While reading through a DIY site today I noticed a “Contractor Checklist” and thought it would be an interesting topic to talk about here. If this is what consumers are being taught to look for when selecting a home improvement contractor , then you should be aware so you know how your company stacks up.
From the site:
- Got License? Most states require that a contractor have a license to operate in that state. Once you find a contractor, check to see if he or she has a local contracting license to do the job.
- Check References – get at least three references from satisfied clients. And if you want to get really fanatical, go to the contractor’s current job site. See if the site is messy. Are the workers taking care of the property?
- Get Bids – if you have the luxury, get multiple bids from several contractors. Don’t always assume that the lowest bid is the best, because that contractor may be desperate for work or might cut corners on the job. But if you get contractor’s from several sources, you could get a really great deal.
- Get it in Writing – the days of the “handshake deal” are far behind us. Get a detailed contract together and throw everything in (even if the project doesn’t involve the kitchen sink!) The more you clarify, the fewer headaches you’ll have if things go wrong.
- Do You Take a Check? Don’t ever pay in cash. Can you say, “Proof of payment”? I thought you could… Keep logs of all payments (for example – 10% down, 20% by one date, another 20% by another date, final payment when work is complete) and pay with check or credit card only.
Then, the site listed things to look for in a bad contractor; does this sound like your company?
- If required by the state, your contractor doesn’t want to show you his or her license. Or won’t give you references. Or you two don’t get along. Keep in mind: this person may be in your home, working side-by-side with you, for several months – you’d better get along!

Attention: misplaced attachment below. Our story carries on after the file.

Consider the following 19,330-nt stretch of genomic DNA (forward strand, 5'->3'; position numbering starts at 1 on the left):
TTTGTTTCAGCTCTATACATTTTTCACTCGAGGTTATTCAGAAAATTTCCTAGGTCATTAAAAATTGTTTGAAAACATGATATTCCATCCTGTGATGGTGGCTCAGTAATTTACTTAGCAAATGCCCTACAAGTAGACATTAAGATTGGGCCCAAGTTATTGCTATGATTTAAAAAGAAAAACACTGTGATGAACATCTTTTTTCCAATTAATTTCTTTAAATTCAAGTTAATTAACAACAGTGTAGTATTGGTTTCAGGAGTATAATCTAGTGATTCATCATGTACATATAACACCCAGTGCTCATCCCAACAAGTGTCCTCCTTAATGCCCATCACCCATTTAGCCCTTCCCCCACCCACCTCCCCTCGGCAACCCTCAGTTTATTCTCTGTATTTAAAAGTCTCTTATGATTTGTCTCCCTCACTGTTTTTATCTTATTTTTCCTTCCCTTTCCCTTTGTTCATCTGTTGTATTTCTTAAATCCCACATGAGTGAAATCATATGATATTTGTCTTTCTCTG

- Your contractor wants you to pay for the entire project… up front. Run for the hills.
- Your contractor has a “friend” in the financing business that can get you a “good deal” on a loan for your project. You’ll end up with a huge “2nd mortgage” at a ridiculously “high rate” and your “contractor” just got a juicy “commission” on the deal.
- Your contractor doesn’t have a business address, a business card, and it looks like the contractor sleeps in his or her pickup truck. Run really fast for those hills.
Finally, they list some things that promote a proper contractor
- The contractor has at least 4 to 5 years experience. It shows they can manage their business and complete their projects.
- The contractor has insurance. Liability and worker’s compensation are the most important types of coverage to make sure everyone is covered.
- The contractor has more than references – he or she may even carry a book of photos showing past work projects that have been completed.
- The contractor provides cost breakdowns for the job. These breakdowns show specific details of what the project will cost to complete.
- The contractor is flexible. Communicate all your requirements and specifications for the project. Whether you two decide that you want to supervise the work or you want to let the contractor make all the decisions, your contractor will be flexible enough to work with you.
Like it or not, these are the things home owners are being taught to look when hiring a home improvement contractor, and market forces are either working for or against your contracting company. In my opinion, the easiest business to run is one where you provide honest work at a good profit in your local community. Some of the richest and most respectable contractors I know operate on that premise all over the country.